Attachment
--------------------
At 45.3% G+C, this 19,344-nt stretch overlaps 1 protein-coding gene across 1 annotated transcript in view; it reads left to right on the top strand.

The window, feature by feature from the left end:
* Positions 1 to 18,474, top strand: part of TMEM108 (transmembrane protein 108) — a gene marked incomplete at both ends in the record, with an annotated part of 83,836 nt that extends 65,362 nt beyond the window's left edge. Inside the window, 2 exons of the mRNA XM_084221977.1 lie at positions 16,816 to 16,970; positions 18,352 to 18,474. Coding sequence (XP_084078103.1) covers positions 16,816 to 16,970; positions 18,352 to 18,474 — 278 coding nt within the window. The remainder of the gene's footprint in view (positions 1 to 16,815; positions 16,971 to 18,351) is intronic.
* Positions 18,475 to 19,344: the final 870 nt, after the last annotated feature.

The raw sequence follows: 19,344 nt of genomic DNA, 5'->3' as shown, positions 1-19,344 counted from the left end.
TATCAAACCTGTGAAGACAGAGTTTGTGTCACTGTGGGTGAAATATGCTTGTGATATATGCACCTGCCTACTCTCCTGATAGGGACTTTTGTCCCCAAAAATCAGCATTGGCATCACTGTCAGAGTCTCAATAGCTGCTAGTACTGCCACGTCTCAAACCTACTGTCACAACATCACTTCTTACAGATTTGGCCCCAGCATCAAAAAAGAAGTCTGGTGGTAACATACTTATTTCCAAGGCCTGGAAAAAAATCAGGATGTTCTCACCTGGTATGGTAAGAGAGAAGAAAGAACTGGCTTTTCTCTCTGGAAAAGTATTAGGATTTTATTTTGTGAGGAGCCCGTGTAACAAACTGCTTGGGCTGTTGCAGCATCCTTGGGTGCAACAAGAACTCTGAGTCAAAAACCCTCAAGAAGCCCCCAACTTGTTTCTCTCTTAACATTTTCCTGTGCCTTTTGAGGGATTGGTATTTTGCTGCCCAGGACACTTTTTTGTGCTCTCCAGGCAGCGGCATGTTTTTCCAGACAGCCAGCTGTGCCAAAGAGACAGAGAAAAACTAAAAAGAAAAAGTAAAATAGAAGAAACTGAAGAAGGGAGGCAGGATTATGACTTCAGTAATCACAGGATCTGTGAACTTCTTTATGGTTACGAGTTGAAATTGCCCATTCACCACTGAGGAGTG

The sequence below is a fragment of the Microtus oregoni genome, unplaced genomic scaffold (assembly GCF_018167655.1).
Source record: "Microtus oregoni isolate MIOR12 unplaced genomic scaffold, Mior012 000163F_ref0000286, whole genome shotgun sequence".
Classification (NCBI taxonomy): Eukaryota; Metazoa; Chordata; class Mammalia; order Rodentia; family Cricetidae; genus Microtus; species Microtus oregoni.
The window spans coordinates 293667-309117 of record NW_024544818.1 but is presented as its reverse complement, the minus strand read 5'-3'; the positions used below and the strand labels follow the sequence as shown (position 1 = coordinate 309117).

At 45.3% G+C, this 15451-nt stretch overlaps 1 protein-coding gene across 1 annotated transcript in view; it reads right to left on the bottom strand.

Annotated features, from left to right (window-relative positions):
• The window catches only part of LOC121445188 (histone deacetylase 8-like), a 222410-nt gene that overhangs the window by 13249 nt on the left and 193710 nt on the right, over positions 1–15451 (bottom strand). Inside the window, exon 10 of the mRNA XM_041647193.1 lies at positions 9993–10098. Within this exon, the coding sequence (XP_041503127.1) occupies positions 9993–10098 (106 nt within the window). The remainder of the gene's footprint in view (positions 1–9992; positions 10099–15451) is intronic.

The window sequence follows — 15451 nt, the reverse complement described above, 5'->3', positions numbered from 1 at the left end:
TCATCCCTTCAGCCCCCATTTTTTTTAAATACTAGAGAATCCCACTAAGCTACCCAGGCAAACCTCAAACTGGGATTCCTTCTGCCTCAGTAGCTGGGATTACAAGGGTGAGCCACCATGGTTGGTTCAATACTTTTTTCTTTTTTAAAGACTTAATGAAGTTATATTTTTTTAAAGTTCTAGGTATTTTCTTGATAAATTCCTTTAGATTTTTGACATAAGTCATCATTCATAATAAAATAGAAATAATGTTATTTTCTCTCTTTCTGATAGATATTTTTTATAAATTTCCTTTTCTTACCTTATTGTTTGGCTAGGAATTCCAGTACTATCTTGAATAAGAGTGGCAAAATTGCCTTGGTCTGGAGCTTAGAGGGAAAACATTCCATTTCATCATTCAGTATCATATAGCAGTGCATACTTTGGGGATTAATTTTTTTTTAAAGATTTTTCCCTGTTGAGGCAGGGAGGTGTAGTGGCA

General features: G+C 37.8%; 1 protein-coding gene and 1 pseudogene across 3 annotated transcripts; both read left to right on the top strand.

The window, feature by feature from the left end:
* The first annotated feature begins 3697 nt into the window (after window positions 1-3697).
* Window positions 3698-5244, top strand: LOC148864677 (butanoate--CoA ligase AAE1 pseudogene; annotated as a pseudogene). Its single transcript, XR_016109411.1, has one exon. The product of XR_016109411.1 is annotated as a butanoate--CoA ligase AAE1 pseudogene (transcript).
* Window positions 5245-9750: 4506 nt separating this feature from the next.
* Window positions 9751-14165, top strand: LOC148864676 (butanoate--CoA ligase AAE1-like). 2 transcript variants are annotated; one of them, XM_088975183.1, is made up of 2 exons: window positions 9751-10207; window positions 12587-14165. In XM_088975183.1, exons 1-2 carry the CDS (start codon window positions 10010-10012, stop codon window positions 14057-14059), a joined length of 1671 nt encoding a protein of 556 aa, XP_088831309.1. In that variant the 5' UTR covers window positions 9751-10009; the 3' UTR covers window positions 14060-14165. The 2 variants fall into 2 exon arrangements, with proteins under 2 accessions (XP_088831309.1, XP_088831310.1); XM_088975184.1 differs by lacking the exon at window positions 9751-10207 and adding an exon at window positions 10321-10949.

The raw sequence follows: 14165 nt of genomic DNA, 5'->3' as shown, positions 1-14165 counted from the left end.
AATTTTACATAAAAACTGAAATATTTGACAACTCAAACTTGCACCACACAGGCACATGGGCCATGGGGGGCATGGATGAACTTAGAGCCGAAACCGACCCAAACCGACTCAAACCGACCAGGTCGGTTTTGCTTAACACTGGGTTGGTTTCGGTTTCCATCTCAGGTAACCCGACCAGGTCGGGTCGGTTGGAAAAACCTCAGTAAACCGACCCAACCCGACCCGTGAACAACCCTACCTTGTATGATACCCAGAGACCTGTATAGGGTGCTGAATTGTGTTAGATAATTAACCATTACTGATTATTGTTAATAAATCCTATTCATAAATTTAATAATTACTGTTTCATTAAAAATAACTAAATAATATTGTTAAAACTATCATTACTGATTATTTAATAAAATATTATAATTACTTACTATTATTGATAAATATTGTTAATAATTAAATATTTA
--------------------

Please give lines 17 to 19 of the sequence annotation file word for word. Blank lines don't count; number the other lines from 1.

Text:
The window, feature by feature from the left end:
* The first annotated feature begins 3697 nt into the window (after window positions 1-3697).
* Window positions 3698-5244, top strand: LOC148864677 (butanoate--CoA ligase AAE1 pseudogene; annotated as a pseudogene). Its single transcript, XR_016109411.1, has one exon. The product of XR_016109411.1 is annotated as a butanoate--CoA ligase AAE1 pseudogene (transcript).